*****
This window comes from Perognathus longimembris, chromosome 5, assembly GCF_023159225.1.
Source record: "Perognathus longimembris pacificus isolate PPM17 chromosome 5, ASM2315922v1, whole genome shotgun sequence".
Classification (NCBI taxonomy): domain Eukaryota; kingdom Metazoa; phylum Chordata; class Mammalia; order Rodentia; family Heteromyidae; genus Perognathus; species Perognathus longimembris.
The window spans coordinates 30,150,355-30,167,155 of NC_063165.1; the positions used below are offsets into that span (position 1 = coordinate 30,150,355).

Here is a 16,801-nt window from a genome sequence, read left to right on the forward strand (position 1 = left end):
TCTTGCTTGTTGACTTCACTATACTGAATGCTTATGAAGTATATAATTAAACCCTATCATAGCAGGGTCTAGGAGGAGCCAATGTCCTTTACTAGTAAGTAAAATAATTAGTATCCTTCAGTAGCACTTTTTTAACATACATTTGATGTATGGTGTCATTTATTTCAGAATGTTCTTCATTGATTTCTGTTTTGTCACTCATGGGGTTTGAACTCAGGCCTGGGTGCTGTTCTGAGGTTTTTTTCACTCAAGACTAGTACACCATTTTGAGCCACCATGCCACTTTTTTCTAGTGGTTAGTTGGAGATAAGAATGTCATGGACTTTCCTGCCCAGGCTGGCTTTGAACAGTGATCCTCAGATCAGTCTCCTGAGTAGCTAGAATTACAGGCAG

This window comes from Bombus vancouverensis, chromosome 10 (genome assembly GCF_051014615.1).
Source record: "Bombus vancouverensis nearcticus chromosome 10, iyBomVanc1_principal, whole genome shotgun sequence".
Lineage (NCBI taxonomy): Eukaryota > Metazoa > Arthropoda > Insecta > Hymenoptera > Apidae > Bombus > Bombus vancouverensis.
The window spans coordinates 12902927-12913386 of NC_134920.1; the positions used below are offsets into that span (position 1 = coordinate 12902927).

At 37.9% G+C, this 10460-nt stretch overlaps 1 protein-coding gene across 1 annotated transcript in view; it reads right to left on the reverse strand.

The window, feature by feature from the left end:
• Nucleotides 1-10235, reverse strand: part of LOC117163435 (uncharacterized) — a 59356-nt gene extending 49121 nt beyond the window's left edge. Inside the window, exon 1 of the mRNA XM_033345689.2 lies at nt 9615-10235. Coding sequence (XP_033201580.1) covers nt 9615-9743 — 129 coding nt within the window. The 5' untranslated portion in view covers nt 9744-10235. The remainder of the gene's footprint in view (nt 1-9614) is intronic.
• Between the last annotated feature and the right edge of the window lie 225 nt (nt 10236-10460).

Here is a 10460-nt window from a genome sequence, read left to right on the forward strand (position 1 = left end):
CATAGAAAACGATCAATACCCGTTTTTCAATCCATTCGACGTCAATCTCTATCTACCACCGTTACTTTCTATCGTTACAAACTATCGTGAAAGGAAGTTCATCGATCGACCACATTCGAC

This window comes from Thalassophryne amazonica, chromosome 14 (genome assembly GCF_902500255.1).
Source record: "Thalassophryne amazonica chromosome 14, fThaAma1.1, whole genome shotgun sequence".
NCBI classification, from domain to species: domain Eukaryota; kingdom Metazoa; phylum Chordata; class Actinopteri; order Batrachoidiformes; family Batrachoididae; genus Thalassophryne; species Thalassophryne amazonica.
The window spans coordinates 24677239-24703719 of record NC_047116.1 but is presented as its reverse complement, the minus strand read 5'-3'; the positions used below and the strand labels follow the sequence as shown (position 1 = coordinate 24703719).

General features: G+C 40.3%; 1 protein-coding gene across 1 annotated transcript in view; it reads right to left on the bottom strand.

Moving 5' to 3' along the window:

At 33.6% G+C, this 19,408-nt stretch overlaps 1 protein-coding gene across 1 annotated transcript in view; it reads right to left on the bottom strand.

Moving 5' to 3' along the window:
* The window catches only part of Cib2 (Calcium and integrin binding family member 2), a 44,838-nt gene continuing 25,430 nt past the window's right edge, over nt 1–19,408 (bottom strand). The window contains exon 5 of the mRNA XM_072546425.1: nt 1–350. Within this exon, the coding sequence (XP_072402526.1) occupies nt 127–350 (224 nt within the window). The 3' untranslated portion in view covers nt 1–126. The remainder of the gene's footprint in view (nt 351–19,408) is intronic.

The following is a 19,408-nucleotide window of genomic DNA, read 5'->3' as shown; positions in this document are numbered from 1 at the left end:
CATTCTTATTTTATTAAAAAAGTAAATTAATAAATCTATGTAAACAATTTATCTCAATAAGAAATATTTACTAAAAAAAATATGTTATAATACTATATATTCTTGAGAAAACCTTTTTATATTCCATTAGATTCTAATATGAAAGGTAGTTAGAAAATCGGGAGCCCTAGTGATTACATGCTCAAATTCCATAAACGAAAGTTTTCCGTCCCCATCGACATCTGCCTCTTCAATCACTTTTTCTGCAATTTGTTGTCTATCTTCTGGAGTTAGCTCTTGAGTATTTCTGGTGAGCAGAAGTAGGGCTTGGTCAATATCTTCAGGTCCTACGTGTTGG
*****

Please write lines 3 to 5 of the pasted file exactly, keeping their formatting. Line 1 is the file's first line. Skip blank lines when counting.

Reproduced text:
Classification (NCBI taxonomy): domain Eukaryota; kingdom Metazoa; phylum Chordata; class Mammalia; order Rodentia; family Heteromyidae; genus Perognathus; species Perognathus longimembris.
The window spans coordinates 30,150,355-30,167,155 of NC_063165.1; the positions used below are offsets into that span (position 1 = coordinate 30,150,355).

Here is a 16,801-nt window from a genome sequence, read left to right on the forward strand (position 1 = left end):